Released in time for Christmas, Molly Moon and the Incredible Book of Hypnotism is one of those feel-good films that the whole family can enjoy.
Living a unhappy existence in an orphanage, Molly (played by Raffey Cassidy) discovers the means to find a new life when she comes across a book about hypnotism. With her new found powers, she becomes a celebrity. Imagine Tracy Beaker meets Harry Potter and you won’t be too far off.
Inspiration for the idea came when Georgia Byng, who wrote the original book and the screenplay spotted the way her mother’s dog kept its gaze fixed on the biscuit in her hand.
She recalled, “It was at my mum’s house one rainy afternoon and the dog was inside. It was one of those lucky moments when everything came together. As a writer you are always looking for the next good idea. You can tell when you have found one because you are thinking about it a year later, and that’s what happened with this one.
“I was writing a book about a cow at the time but always at the back of my head was this idea of a kid who could hypnotise anyone.”
In turning the idea into a book, Georgia drew on her own early life.
“I went to a boarding school and I hated it. I think I cried every single day for the first time. It’s rather surprising that I went there because my mum was such a warm lovely person, I don’t know why I was forced there.
“I know what it’s like to live in an institution that is really grim, I was able to draw on that.”
“I did actually find a book about hypnotism in a library and it nearly hypnotised me. It was in the British Library and had Bible-thin paper with all these inductions, and each one was teaching people how to hypnotise people so they could have an operation or whatever.
“When it came to the one that Molly finds, I thought who can find this book and that it would be great for it to be found by someone who really needs it. I thought back and remembered a girl at boarding school.
“She was an American girl thousands of miles from home, and everyone picked on her. She had a really miserable time. She was a really sweet girl but a bit nutty. She was the inspiration for Molly.”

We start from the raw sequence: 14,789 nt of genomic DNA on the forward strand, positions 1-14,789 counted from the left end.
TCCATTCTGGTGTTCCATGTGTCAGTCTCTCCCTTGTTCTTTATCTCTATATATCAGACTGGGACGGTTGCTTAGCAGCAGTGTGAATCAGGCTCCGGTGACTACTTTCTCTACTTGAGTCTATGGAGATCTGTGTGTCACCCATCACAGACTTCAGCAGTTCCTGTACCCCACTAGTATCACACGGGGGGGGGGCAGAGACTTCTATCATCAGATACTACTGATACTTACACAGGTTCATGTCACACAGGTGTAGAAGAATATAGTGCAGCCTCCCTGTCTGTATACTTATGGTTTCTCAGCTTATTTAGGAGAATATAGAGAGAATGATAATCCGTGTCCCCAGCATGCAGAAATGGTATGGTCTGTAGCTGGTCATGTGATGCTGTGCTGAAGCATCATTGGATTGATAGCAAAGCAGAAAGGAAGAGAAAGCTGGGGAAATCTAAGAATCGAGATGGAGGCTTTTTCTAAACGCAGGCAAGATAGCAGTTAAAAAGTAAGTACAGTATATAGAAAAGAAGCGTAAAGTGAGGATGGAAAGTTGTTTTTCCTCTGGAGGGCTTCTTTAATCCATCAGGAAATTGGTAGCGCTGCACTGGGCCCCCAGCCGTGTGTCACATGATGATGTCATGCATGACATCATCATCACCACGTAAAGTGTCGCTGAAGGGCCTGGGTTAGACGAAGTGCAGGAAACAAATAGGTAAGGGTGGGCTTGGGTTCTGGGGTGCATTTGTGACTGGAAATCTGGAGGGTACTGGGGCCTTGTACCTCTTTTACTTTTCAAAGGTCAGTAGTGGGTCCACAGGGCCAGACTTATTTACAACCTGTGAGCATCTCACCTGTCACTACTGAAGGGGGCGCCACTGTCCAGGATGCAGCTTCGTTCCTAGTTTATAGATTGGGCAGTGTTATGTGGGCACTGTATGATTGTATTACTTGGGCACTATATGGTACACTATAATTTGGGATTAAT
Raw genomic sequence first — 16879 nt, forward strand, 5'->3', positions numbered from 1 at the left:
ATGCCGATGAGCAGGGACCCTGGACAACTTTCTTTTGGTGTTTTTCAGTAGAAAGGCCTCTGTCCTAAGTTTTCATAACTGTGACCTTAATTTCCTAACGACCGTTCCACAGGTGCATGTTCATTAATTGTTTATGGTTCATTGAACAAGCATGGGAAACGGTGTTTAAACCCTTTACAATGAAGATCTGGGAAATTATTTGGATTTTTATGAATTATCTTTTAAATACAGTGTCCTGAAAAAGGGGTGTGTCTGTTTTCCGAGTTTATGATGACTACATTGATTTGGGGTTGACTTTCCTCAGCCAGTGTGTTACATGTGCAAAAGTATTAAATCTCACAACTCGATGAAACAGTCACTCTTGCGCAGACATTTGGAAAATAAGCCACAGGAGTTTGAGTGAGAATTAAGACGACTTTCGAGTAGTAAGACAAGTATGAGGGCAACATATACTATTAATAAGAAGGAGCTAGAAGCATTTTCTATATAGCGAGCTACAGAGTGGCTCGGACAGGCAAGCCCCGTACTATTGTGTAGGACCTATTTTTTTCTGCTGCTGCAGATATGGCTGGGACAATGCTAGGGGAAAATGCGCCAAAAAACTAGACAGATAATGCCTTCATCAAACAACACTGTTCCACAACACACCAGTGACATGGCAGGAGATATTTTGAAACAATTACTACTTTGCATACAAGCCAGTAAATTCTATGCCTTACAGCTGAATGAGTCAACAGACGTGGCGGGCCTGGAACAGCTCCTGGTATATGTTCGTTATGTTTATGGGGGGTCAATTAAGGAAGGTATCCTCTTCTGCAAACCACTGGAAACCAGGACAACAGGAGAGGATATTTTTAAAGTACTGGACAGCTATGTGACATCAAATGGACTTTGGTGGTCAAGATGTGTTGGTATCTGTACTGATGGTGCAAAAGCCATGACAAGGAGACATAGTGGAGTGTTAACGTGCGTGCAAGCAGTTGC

Despite all the research she did into hypnotism, Georgia says she’s never been tempted to hypnotise anyone herself.
“I have been to a hypnotist a few times, though. Before I wrote the second book. I freaked out, thinking I couldn’t write another one. I came out thinking, `Yes! I could write so many books!’ .
“I probably should have trained as a hypnotist. Perhaps by now I could have hypnotised my way to the top!”, she laughed. “Perhaps I should clone myself. Then I could have one of me hypnotising people and one learning the guitar or piano.”
Film rights to the book were originally sold to David Hayman of Harry Potter, but when nothing came of it, Georgia decided to get the film made herself.
“I met a woman at a production company who said I could write a screenplay, she found a director, we got some other writers on board, I raised the money and so on. It was like being in the most fancy film school because I had access to everything all the way along. It was a great education in how to make a film.”
One of the things she learned was how to get famous actors on board. The film has a stellar cast that includes Celia Imrie, Dominic Monaghan, Joan Collins, Lesley Manville, Emma Watson, Ben Miller, and Anne-Marie Duff.
So, if she didn’t hypnotise them, how did Georgia persuade such big names to take part in a film with a relatively small budget?
“If you ask an actor to appear in a small film eight months before the shoot date, unless they are a personal friend, they will probably hold out for a big part. You leave it all to the last moment when they know their diaries are empty and then ask them.”
“It means you are skating on thin ice because you don’t know the cast is until the last minute, but for us it worked.”
The demands of making a movie mean that some details had to be changed in adapting the book for the big screen. For example, instead of flying to American to appear in a big budget Broadway musical with lots of scene changes, Molly jumps on a bus to London and ends up singing on a TV show.”
“The director was really hooked on the idea of doing the musical but it was just too expensive!”, smiled Georgia.
“Another change involved the bank robbery. In the book it’s a big robbery with lots of high-tech stuff, but in the film we had to adapt it so she is robbing the robbers who robbed the bank. The story still works.”
Molly Moon and the Incredible Book of Hypnotism is out in cinemas and on demand from Friday 2nd December, and on DVD from Monday 5th December, courtesy of Lionsgate Home Entertainment.
The book on which it is based is still available: Molly Moon and the Incredible Book of Hypnotism
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